Occupational Exposure of Diesel Station Workers to BTEX Compounds at a Bus Depot
AbstractDiesel fuel is known to emit pollutants that have a negative impact on environmental and human health. In developing countries like South Africa, attendants are employed to pump fuel for customers at service stations. Attendants refuel vehicles with various octane unleaded fuel, lead-replacement petrol and diesel fuel, on a daily basis. Attendants are at risk to adverse health effects associated with the inhalation of volatile organic compounds released from these fuels. The pollutants released include benzene, toluene, ethylbenzene and xylenes (BTEX), which are significant due to their high level of toxicity. In this study, a risk assessment of BTEX was conducted at a diesel service station for public buses. Using Radiello passive samplers, it was found that benzene concentrations were above recommended international standards. Due to poor ventilation and high exposure duration, the average benzene concentration over the sampling campaign exceeded the US Environmental Protection Agency’s chronic inhalation exposure reference concentration. Lifetime cancer risk estimation showed that on average there is a 3.78 × 10−4 cancer risk, corresponding to an average chronic daily intake of 1.38 × 10−3 mg/kg/day of benzene exposure. Additionally, there were incidences where individuals were at potential hazard risk of benzene and toluene that may pose non-carcinogenic effects to employees. View Full-Text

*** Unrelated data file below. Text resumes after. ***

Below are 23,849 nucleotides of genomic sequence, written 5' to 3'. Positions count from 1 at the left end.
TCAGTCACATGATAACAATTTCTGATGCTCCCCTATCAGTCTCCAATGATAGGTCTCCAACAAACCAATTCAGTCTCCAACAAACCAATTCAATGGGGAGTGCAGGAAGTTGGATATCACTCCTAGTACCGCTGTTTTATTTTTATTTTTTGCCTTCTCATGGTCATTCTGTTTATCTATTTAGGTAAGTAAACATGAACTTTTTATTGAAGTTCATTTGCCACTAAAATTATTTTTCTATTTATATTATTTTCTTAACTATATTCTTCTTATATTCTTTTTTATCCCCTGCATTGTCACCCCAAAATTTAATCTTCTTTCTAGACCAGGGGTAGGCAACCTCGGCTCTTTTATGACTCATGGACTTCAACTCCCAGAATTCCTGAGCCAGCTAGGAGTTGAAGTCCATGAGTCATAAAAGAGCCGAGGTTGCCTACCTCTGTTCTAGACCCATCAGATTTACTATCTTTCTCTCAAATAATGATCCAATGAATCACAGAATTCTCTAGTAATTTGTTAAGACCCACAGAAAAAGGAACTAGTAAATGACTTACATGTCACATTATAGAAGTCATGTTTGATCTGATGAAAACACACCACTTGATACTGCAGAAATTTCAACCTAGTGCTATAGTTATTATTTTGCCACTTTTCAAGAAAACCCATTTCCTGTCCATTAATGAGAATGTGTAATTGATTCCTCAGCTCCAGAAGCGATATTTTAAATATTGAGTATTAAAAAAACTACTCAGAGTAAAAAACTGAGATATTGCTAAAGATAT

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Moolla, R.; Curtis, C.J.; Knight, J. Occupational Exposure of Diesel Station Workers to BTEX Compounds at a Bus Depot. Int. J. Environ. Res. Public Health 2015, 12, 4101-4115.
Moolla R, Curtis CJ, Knight J. Occupational Exposure of Diesel Station Workers to BTEX Compounds at a Bus Depot. International Journal of Environmental Research and Public Health. 2015; 12(4):4101-4115.Chicago/Turabian Style
Moolla, Raeesa; Curtis, Christopher J.; Knight, Jasper. 2015. "Occupational Exposure of Diesel Station Workers to BTEX Compounds at a Bus Depot." Int. J. Environ. Res. Public Health 12, no. 4: 4101-4115.